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PRCC baseball evaluates unknown talent

Tuesday morning the Pearl River County Community College baseball program hosted a showcase for athletes looking to make an impression on the attending college coaches.

PRCC Head Coach Michael Avalon said 85 athletes signed up to be part of the showcase that started at 10 a.m. and lasted until 2:30 p.m.

There were several COVID-19 related guidelines in place including the observance of social distancing, screening for symptoms and removal of water coolers.

Instead athletes were given their own bottle of water and asked to stay 6 feet apart when possible.

The 85 athletes who attended amounted to a larger group than usual for a showcase, which Avalon contributed to COVID-19’s restrictions.

“I think because of a lack of activity over the past few months we had a larger group. I think people were wanting to get out and do something,” Avalon said.

The showcase itself was modeled after a pro-style workout.

Players were split into position groups where specific drills were used to measure each athlete’s speed, arm strength and defensive skills.

Avalon said the longest portion of the showcase was reserved for pitchers as they went through a 15-pitch bullpen session.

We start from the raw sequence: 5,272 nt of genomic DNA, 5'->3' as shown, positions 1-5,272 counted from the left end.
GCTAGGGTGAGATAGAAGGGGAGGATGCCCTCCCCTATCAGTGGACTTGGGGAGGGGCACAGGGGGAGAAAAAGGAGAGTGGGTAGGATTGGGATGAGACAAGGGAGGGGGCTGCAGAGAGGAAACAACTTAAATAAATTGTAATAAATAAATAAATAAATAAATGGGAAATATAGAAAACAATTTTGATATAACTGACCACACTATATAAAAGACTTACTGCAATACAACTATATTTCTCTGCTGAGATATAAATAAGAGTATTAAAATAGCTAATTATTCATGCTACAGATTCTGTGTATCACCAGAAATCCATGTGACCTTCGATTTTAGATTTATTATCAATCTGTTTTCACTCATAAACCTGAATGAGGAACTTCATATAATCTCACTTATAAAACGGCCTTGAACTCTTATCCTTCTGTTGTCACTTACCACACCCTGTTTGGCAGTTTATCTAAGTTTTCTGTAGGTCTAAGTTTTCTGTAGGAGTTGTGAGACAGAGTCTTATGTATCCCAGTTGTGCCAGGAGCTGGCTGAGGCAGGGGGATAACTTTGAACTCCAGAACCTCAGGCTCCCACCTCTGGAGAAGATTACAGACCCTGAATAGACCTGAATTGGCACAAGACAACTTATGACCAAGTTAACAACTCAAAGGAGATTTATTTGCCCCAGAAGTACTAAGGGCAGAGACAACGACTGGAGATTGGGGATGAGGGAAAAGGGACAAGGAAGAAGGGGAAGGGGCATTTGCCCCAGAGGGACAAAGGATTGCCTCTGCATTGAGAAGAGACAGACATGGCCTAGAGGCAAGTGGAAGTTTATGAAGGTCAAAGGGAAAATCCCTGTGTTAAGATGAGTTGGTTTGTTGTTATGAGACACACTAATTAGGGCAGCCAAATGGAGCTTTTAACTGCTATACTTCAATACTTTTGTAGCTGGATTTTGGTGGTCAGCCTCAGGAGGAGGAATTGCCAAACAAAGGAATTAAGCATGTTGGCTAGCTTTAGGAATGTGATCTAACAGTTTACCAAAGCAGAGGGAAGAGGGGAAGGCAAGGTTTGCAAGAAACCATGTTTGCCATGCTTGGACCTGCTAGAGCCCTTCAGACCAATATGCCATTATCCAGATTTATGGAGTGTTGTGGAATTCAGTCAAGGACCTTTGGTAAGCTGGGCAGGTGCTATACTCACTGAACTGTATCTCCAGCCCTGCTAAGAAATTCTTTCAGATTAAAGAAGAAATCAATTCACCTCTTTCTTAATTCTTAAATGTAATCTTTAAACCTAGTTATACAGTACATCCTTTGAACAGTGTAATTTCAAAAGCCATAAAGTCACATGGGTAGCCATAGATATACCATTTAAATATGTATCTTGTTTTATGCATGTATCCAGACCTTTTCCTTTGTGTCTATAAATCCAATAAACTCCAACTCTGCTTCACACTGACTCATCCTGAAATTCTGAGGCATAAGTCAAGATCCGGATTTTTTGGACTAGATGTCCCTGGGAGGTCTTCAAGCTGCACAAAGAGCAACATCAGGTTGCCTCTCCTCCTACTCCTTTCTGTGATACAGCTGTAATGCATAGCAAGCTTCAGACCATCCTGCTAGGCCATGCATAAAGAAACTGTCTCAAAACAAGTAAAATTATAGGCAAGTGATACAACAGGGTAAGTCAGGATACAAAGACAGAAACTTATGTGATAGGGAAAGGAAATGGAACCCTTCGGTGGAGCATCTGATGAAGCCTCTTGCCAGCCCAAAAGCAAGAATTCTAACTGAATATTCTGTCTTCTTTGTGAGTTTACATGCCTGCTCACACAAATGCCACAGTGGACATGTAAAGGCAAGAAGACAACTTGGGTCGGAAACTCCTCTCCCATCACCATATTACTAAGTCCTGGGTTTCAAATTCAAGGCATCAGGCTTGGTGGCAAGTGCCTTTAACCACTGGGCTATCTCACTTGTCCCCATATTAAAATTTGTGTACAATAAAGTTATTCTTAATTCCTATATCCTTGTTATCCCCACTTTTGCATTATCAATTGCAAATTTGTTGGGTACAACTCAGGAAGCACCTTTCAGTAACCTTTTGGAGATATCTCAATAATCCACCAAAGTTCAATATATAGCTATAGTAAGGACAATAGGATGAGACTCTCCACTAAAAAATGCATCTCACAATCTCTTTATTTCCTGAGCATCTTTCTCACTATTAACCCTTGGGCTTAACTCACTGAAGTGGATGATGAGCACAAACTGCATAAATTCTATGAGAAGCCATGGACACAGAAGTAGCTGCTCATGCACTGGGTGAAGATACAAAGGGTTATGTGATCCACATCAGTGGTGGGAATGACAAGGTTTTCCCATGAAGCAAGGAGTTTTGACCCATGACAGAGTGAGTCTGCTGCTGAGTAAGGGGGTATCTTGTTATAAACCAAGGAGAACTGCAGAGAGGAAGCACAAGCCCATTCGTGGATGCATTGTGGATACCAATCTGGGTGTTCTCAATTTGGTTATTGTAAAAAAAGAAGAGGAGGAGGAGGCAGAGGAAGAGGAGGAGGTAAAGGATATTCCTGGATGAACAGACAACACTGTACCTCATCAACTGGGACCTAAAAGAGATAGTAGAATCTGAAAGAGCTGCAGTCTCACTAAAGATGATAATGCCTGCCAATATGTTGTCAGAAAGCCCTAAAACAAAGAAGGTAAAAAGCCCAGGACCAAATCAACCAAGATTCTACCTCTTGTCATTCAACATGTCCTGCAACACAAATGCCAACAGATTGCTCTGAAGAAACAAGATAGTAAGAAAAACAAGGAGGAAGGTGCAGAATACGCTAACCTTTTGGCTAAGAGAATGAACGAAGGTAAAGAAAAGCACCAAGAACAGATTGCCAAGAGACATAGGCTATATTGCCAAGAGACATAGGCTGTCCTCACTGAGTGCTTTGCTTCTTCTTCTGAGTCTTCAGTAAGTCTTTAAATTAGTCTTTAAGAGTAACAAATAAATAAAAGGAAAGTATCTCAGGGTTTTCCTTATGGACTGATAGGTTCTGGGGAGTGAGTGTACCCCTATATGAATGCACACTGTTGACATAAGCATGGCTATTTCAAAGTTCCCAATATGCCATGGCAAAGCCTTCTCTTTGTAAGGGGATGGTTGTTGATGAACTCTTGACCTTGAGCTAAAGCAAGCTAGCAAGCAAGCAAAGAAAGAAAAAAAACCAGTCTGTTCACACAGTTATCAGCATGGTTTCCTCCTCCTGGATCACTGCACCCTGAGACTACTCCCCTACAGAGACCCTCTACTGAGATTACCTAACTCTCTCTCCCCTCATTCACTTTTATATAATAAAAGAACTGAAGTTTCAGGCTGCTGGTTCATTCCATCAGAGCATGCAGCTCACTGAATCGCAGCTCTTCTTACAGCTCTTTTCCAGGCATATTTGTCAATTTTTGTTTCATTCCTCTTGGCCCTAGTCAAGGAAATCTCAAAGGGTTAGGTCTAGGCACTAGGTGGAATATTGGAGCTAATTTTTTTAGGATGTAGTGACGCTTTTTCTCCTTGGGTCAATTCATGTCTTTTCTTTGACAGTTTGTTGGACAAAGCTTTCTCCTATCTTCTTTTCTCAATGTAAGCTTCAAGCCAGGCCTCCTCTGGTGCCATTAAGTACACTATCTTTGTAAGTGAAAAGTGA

There was also batting practice so the coaches could analyze players at the plate.

“We do set it up to where all the college coaches get to see all the parts of the showcase, so every player is showcased in front of who is there,” Avalon said.

Coaches can use the showcase as a way to identify potential prospects.

While it isn’t common, Avalon said there have been times when a player was offered a scholarship based off of their performance at the showcase.

If a prospect is deemed too good to pass up, and could be stolen by another program, then PRCC makes sure to be proactive.

“I think it’s a tremendous help to athletes to be identified. This is where we get a chance to see guys for the first time, a lot of the time. Not always will we make a determination of a kid at a showcase, but what it does allow us to do is identify them and say we need to see this kid play baseball,” Avalon said.

The athletes benefit by gaining exposure and the programs benefit by getting a good look at prospects who may have never been on their radar before.

After losing a good portion of last season and a significant period of recruitment, Avalon said this year’s showcase had more importance placed on it than ever before.

“I think there was a little more focus because we haven’t been given the opportunity to see as much baseball as we have in the past. There were a lot of guys we had never seen before. The majority of guys (at the showcase), if not 90 plus percent, were unknown to us,” Avalon said.